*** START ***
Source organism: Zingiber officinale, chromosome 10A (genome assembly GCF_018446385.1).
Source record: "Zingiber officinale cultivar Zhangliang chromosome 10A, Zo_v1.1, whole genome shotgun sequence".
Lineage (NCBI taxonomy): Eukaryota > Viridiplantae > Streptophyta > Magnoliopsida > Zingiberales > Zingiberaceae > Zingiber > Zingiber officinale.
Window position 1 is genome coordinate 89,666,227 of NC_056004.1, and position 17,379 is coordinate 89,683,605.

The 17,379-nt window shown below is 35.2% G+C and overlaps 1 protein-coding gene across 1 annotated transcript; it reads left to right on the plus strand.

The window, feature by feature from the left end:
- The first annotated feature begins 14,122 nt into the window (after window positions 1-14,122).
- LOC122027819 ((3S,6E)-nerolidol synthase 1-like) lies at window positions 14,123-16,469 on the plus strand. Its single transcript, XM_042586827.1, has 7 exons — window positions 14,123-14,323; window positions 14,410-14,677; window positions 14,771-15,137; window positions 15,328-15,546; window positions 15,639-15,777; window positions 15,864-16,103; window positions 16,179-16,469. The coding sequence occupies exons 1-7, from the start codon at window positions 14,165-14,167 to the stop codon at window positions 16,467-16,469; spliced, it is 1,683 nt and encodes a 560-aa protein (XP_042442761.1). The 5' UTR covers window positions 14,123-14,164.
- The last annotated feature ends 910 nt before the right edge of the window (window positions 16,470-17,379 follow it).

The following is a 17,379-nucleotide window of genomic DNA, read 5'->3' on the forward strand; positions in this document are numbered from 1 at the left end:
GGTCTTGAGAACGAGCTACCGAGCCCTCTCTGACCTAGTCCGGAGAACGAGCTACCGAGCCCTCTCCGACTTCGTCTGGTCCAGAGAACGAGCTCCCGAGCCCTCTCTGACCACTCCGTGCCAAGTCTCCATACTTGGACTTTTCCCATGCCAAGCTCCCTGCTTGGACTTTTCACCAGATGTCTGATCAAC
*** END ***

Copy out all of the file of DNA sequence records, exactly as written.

Source organism: Zingiber officinale, chromosome 10A (genome assembly GCF_018446385.1).
Source record: "Zingiber officinale cultivar Zhangliang chromosome 10A, Zo_v1.1, whole genome shotgun sequence".
Lineage (NCBI taxonomy): Eukaryota > Viridiplantae > Streptophyta > Magnoliopsida > Zingiberales > Zingiberaceae > Zingiber > Zingiber officinale.
Window position 1 is genome coordinate 89,666,227 of NC_056004.1, and position 17,379 is coordinate 89,683,605.

The 17,379-nt window shown below is 35.2% G+C and overlaps 1 protein-coding gene across 1 annotated transcript; it reads left to right on the plus strand.

The window, feature by feature from the left end:
- The first annotated feature begins 14,122 nt into the window (after window positions 1-14,122).
- LOC122027819 ((3S,6E)-nerolidol synthase 1-like) lies at window positions 14,123-16,469 on the plus strand. Its single transcript, XM_042586827.1, has 7 exons — window positions 14,123-14,323; window positions 14,410-14,677; window positions 14,771-15,137; window positions 15,328-15,546; window positions 15,639-15,777; window positions 15,864-16,103; window positions 16,179-16,469. The coding sequence occupies exons 1-7, from the start codon at window positions 14,165-14,167 to the stop codon at window positions 16,467-16,469; spliced, it is 1,683 nt and encodes a 560-aa protein (XP_042442761.1). The 5' UTR covers window positions 14,123-14,164.
- The last annotated feature ends 910 nt before the right edge of the window (window positions 16,470-17,379 follow it).

The following is a 17,379-nucleotide window of genomic DNA, read 5'->3' on the forward strand; positions in this document are numbered from 1 at the left end:
GGTCTTGAGAACGAGCTACCGAGCCCTCTCTGACCTAGTCCGGAGAACGAGCTACCGAGCCCTCTCCGACTTCGTCTGGTCCAGAGAACGAGCTCCCGAGCCCTCTCTGACCACTCCGTGCCAAGTCTCCATACTTGGACTTTTCCCATGCCAAGCTCCCTGCTTGGACTTTTCACCAGATGTCTGATCAAC